New figures have highlighted the escalating cost - personally, professionally, financially - of the UK's mental health problems.
Mental illness in the England cost the country more than £100bn last year, according to fresh data from the Centre for Mental Health. In the Uk, one in five of us is likely to suffer with depression at some point in our lives.
Almost unbelievably, within 20 years, depression will have become the Planet's most burdensome illness, according to the World Health Organisation.
These incomprehensibly large figures throw little light, of course, on the suffering of each person affected.
Despite the extent of this mental health crisis, treatment for issues such as depression and anxiety is often reactionary, one-dimensional and only partly effective: presciptions for anti-depressants can be a knee-jerk, single-pronged response to an often complex and entrenched problem.
There is, perhaps, a light at the end of this very real tunnel. Meditation-based approaches such as MBCT - Mindfulness Based Stress Reduction, pioneered by scientist and meditation teacher Jon Kabat-Zinn - have now been endorsed by science, and are being used to successfully treat these conditions.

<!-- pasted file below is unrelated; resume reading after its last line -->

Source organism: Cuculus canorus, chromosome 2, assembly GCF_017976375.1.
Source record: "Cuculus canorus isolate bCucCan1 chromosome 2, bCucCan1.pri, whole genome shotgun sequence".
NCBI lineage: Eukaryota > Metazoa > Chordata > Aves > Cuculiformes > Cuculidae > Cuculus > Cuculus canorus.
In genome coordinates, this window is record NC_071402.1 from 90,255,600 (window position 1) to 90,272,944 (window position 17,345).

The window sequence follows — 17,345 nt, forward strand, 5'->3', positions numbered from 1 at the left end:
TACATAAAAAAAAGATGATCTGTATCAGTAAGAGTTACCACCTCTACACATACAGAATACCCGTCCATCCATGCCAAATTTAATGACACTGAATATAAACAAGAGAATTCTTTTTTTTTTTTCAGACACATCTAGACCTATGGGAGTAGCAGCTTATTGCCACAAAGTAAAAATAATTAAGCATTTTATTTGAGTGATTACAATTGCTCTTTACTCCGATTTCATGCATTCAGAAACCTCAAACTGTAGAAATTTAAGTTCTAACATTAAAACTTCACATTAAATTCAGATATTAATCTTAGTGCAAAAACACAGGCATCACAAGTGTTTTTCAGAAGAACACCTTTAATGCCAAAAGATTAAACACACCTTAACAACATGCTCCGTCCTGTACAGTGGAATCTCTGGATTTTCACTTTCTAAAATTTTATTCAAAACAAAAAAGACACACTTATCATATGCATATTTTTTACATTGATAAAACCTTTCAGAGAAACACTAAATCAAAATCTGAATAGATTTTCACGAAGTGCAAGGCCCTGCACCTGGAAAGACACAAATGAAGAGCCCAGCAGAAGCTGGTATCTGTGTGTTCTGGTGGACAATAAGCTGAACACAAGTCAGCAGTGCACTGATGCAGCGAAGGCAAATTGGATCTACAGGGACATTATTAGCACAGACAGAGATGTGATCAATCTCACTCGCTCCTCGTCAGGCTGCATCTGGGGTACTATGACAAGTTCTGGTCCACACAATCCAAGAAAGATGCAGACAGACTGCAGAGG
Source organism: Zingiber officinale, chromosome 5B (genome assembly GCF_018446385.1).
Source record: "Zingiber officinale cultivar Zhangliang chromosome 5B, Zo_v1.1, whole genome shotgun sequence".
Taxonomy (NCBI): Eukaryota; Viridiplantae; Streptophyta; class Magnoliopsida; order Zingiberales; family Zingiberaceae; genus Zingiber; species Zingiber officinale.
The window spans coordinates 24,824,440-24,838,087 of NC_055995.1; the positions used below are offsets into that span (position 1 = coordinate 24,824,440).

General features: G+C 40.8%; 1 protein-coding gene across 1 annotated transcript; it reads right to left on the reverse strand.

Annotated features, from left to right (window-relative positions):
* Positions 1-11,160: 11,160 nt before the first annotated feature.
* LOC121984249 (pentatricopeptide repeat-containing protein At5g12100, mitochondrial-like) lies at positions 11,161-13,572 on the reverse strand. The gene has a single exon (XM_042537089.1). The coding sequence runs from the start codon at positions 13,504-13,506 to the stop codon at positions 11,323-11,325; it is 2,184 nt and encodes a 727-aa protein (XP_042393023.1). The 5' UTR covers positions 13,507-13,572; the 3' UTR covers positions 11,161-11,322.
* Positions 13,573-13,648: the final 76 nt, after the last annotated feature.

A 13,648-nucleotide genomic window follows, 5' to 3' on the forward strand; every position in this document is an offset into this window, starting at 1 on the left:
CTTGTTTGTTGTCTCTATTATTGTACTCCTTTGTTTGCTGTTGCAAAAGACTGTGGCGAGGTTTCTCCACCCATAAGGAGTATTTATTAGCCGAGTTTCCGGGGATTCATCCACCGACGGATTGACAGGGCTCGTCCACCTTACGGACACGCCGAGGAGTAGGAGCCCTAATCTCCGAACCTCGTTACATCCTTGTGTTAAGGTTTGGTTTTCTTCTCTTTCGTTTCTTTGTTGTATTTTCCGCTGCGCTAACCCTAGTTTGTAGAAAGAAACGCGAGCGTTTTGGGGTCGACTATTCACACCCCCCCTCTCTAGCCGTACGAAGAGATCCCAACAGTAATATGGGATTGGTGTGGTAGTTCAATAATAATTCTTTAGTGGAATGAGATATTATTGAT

On a related note, Mindfulness Based Cognitive Therapy is now recommended in the NICE (National Institute for Clinical Excellence) guidelines for treating recurrent depression.
The application of meditation and yoga-based approaches to tackling mental health issues is a new field, but one making giant strides.
At their heart, the premise is that to tackle problems such as depression in any real, lasting way, it's crucial to learn new ways of working with the mind. After all, the world is all too often as we see it, not as it is.
All this is thoroughly, and accessibly, outlined, in the new, highly recommended book, The Mindfulness Manifesto. (Also check out the website accompanying the book: the news page is frequently updated with the latest research into mindfulness, and its applications.)
Some approaches to yoga - notably, restorative yoga - are also making big strides in helping people overcome mental health problems.
Unfortunately, western views of tackling mental health problems are normally concerned with the sticking plaster rather than the wound.
It's time to respond to the mental health epidemic with a far more holistic, searching eye: with more care and balance, and with a recognition that different approaches (some of which have been known to yogis and Buddhists for millennia) to these debilitating conditions are long overdue.
See the below links for more info on yoga and meditation for depression:
Lucia Cockcroft, editor